2009 Arkansas State Preview - Defense
Arkansas State DE Alex Carrington
Arkansas State DE Alex Carrington
Posted May 16, 2009

CollegeFootballNews.com 2009 Preview - Arkansas State Red Wolves Defense

Arkansas State Red Wolves

Preview 2009 - Defense

- 2009 CFN Arkansas State Preview | 2009 ASU Offense
2009 ASU Defense | 2009 ASU Depth Chart
- 2008 ASU Preview |
2007 ASU Preview | 2006 ASU Preview

What you need to know:
ASU had the best defense in the Sun Belt two years ago, and it was fantastic last season finishing behind Troy in most major categories and leading the league in run defense. With eight returning starters and plenty of experience, it'll be a shock if this isn't one of the top two defenses in the league again. The pass rush, led by All-America caliber end Alex Carrington, will be unstoppable at times, while the active line should come up with regular plays behind the line. The linebackers lose Ben Owens, but there's a ton of experience and lots of athleticism. The secondary is small, but everyone can hit and everyone can move.

Returning Leaders
Tackles: M.D. Jennings, 67
Sacks: Alex Carrington, 10.5
Interceptions: M.D. Jennings, 3

Star of the defense: Senior DE Alex Carrington
Player who has to step up and become a star: Senior DE Stanley Wakwe
Unsung star on the rise: Sophomore LB Demario Davis
Best pro prospect: Carrington
Top three all-star candidates: 1) Carrington, 2) SS M.D. Jennings, 3) CB Daylan Walker
Strength of the defense: Experience, Pass rush
Weakness of the defense:
Back seven size, Sure-thing 2nd end on the other side of Carrington

Defensive Line

Projected Starters: The line needed to start generating more of a pass rush going into last season, and Alex Carrington came through big-time with 10.5 sacks and 19 tackles for loss to go along with 53 tackles and an interception. At 6-5 and 284 pounds, he has tremendous size for the outside, to go along with a fantastic burst, and will get plenty of long looks from the NFL scouts. While he was great over the first part of the year, he only came up with one sack over the final five games once teams started to gameplan more for him.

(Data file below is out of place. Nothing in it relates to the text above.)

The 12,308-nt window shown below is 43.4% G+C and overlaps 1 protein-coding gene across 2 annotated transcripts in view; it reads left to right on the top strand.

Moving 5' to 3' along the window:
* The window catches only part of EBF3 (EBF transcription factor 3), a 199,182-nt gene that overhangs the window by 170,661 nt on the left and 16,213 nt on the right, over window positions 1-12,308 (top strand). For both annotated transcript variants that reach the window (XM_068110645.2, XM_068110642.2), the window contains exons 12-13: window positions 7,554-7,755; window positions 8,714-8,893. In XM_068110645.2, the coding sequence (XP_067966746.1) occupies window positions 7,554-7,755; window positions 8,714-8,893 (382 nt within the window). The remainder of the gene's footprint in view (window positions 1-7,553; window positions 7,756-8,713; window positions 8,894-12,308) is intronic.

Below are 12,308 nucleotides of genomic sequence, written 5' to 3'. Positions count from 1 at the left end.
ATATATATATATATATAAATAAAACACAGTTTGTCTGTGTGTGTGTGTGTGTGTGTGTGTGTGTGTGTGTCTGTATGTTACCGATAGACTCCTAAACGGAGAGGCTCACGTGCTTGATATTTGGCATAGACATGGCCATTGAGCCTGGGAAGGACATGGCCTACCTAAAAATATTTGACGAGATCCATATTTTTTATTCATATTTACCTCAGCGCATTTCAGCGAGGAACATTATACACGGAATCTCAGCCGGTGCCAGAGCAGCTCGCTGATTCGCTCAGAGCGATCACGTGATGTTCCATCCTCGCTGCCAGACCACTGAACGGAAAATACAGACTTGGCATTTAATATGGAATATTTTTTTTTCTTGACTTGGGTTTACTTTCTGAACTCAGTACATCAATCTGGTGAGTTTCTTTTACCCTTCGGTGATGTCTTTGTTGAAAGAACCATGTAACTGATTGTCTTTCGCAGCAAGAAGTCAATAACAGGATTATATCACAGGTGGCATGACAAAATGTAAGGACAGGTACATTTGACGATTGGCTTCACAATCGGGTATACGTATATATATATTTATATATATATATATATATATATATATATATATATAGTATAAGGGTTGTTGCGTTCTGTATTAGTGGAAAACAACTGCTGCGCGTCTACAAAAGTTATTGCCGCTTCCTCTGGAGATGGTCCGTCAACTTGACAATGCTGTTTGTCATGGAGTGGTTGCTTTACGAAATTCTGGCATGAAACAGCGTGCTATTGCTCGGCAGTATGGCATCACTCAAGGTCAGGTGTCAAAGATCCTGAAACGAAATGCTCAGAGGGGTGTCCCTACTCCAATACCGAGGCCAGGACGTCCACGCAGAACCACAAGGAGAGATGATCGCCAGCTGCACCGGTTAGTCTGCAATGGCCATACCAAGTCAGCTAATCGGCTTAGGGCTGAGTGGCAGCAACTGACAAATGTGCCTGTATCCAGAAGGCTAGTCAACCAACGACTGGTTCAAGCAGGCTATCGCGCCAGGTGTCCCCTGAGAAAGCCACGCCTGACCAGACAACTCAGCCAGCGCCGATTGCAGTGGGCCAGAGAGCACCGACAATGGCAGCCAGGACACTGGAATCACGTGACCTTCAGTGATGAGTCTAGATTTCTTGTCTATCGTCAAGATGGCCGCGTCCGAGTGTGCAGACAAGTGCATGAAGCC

Back at one tackle is Khari Mays, a veteran who started in all 12 games last season but didn't do too much but take up space making just 15 tackles with two sacks and three tackles for loss. At 6-2 and 288 pounds, he's not huge, but he's a veteran who'll occupy blockers and allow everyone else to work.

At the other tackle spot is Bryan Hall, a 6-1, 284-pound junior who should be the team's best inside presence. He made 39 tackles and was tough against the run, but he was brightest as an inside pass rusher with six sacks and 8.5 tackles for loss. He beefed up over the last few years but has kept his quickness. Now he should be in the mix for all-star honors.

Trying to replace Brian Flagg on the other side of Alex Carrington is 6-1, 246-pound senior Stanley Wakwe. The former transfer from Arkansas Tech has seen plenty of action as a reserve making 14 tackles with 1.5 sacks and four tackles for loss last year, after making 23 stops in 2007. He's quick and has good size, and he'll get plenty of chances to make big plays with everyone worrying about Carrington.

Projected Top Reserves: Battling with Stanley Wakwe for a starting end job is Timothy Starson, a promising 6-5, 240-pound redshirt freshman with good size and tremendous upside. He could still use some developing, but he's a good athlete who'll be tough against the run as well as a decent pass rusher.

6-3, 261-pound sophomore Dorvus Woods will play behind Khari Mays inside, and while he's a backup, he had a more productive year than the starter making 14 tackles with a sack and five tackles for loss. He's not nearly as big as Woods, and he'll struggle if he has to play in a full-time role, but he's a solid player in the rotation.

Greg McCall is a 5-11, 297-pound sophomore who's built like a bowling ball but gets great leverage inside. In his limited time, he made seven tackles with a sack and two tackles for loss, and he'll do more in the rotation behind Bryan Hall.

Watch Out For ... Wakwe. Carrington will come into the season with a ton of fanfare and national attention, and teams will notice. Wakwe has to take advantage and get to quarterbacks on a regular basis to force blockers to start looking his way.